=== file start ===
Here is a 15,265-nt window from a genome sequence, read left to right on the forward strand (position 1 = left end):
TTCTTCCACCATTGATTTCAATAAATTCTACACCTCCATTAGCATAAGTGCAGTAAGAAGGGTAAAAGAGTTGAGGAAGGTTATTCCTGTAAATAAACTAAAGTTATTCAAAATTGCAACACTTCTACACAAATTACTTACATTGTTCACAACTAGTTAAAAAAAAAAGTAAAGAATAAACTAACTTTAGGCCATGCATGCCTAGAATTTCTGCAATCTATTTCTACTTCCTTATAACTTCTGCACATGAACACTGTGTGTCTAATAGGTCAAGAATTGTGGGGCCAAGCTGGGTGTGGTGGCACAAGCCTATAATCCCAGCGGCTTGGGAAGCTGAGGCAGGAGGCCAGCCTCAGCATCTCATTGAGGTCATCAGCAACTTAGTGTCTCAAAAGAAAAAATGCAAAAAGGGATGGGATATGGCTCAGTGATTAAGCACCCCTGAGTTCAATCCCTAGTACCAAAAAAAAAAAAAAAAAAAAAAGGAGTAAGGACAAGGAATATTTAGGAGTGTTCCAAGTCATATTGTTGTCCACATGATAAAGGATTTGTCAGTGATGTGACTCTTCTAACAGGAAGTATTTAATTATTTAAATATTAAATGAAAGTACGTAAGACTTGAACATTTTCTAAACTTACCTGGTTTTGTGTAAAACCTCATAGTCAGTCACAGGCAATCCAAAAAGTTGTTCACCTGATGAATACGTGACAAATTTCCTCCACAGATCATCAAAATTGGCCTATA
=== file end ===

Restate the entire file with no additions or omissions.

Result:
Here is a 15,265-nt window from a genome sequence, read left to right on the forward strand (position 1 = left end):
TTCTTCCACCATTGATTTCAATAAATTCTACACCTCCATTAGCATAAGTGCAGTAAGAAGGGTAAAAGAGTTGAGGAAGGTTATTCCTGTAAATAAACTAAAGTTATTCAAAATTGCAACACTTCTACACAAATTACTTACATTGTTCACAACTAGTTAAAAAAAAAAGTAAAGAATAAACTAACTTTAGGCCATGCATGCCTAGAATTTCTGCAATCTATTTCTACTTCCTTATAACTTCTGCACATGAACACTGTGTGTCTAATAGGTCAAGAATTGTGGGGCCAAGCTGGGTGTGGTGGCACAAGCCTATAATCCCAGCGGCTTGGGAAGCTGAGGCAGGAGGCCAGCCTCAGCATCTCATTGAGGTCATCAGCAACTTAGTGTCTCAAAAGAAAAAATGCAAAAAGGGATGGGATATGGCTCAGTGATTAAGCACCCCTGAGTTCAATCCCTAGTACCAAAAAAAAAAAAAAAAAAAAAAGGAGTAAGGACAAGGAATATTTAGGAGTGTTCCAAGTCATATTGTTGTCCACATGATAAAGGATTTGTCAGTGATGTGACTCTTCTAACAGGAAGTATTTAATTATTTAAATATTAAATGAAAGTACGTAAGACTTGAACATTTTCTAAACTTACCTGGTTTTGTGTAAAACCTCATAGTCAGTCACAGGCAATCCAAAAAGTTGTTCACCTGATGAATACGTGACAAATTTCCTCCACAGATCATCAAAATTGGCCTATA